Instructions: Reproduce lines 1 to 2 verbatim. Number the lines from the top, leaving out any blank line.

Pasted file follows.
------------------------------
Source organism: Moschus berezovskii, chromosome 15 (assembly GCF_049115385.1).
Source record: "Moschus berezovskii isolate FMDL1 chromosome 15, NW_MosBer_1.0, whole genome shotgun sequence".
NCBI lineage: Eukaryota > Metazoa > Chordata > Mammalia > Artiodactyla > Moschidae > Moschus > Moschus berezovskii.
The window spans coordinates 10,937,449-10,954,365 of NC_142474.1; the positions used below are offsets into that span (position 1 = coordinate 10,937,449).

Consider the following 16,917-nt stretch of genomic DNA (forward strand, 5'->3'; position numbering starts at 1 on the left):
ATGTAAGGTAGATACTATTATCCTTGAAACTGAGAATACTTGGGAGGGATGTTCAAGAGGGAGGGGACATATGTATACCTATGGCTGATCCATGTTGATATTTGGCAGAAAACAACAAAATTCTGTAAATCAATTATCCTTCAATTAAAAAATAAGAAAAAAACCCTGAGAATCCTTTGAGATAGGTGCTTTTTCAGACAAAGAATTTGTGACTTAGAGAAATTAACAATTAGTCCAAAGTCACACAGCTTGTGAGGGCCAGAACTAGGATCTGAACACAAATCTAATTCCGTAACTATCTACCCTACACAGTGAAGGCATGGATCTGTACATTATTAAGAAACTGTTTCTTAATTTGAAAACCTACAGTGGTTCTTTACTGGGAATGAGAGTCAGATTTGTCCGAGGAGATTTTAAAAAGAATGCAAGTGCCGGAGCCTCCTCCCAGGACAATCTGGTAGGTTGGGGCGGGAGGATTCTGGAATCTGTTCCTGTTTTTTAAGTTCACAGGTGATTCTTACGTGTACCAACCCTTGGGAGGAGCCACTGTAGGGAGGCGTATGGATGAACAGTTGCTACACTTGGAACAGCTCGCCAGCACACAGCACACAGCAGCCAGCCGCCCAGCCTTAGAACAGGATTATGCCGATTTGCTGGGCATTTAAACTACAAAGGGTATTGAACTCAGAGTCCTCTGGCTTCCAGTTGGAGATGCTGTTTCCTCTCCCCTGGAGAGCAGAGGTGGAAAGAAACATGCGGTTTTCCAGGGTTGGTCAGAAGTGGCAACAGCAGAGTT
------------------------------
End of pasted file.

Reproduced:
Source organism: Moschus berezovskii, chromosome 15 (assembly GCF_049115385.1).
Source record: "Moschus berezovskii isolate FMDL1 chromosome 15, NW_MosBer_1.0, whole genome shotgun sequence".